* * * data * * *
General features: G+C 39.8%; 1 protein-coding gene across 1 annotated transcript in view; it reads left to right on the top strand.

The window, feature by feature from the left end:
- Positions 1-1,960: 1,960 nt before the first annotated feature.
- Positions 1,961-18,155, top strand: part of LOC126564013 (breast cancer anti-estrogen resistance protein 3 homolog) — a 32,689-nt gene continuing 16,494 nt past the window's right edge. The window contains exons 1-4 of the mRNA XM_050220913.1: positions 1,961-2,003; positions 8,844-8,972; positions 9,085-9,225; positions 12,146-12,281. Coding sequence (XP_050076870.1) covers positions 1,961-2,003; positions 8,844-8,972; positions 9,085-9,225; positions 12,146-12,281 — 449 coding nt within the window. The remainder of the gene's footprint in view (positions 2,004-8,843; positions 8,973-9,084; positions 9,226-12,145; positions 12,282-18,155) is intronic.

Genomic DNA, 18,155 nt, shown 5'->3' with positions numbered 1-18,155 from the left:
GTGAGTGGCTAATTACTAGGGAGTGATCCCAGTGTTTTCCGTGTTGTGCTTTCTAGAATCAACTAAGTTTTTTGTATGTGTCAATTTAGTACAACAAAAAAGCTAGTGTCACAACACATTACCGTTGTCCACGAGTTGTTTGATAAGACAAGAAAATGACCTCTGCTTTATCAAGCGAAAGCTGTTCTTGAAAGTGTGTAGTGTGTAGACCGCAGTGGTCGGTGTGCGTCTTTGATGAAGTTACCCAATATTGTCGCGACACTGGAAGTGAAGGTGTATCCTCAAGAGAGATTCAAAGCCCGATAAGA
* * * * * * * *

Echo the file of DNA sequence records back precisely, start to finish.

General features: G+C 39.8%; 1 protein-coding gene across 1 annotated transcript in view; it reads left to right on the top strand.

The window, feature by feature from the left end:
- Positions 1-1,960: 1,960 nt before the first annotated feature.
- Positions 1,961-18,155, top strand: part of LOC126564013 (breast cancer anti-estrogen resistance protein 3 homolog) — a 32,689-nt gene continuing 16,494 nt past the window's right edge. The window contains exons 1-4 of the mRNA XM_050220913.1: positions 1,961-2,003; positions 8,844-8,972; positions 9,085-9,225; positions 12,146-12,281. Coding sequence (XP_050076870.1) covers positions 1,961-2,003; positions 8,844-8,972; positions 9,085-9,225; positions 12,146-12,281 — 449 coding nt within the window. The remainder of the gene's footprint in view (positions 2,004-8,843; positions 8,973-9,084; positions 9,226-12,145; positions 12,282-18,155) is intronic.

Genomic DNA, 18,155 nt, shown 5'->3' with positions numbered 1-18,155 from the left:
GTGAGTGGCTAATTACTAGGGAGTGATCCCAGTGTTTTCCGTGTTGTGCTTTCTAGAATCAACTAAGTTTTTTGTATGTGTCAATTTAGTACAACAAAAAAGCTAGTGTCACAACACATTACCGTTGTCCACGAGTTGTTTGATAAGACAAGAAAATGACCTCTGCTTTATCAAGCGAAAGCTGTTCTTGAAAGTGTGTAGTGTGTAGACCGCAGTGGTCGGTGTGCGTCTTTGATGAAGTTACCCAATATTGTCGCGACACTGGAAGTGAAGGTGTATCCTCAAGAGAGATTCAAAGCCCGATAAGA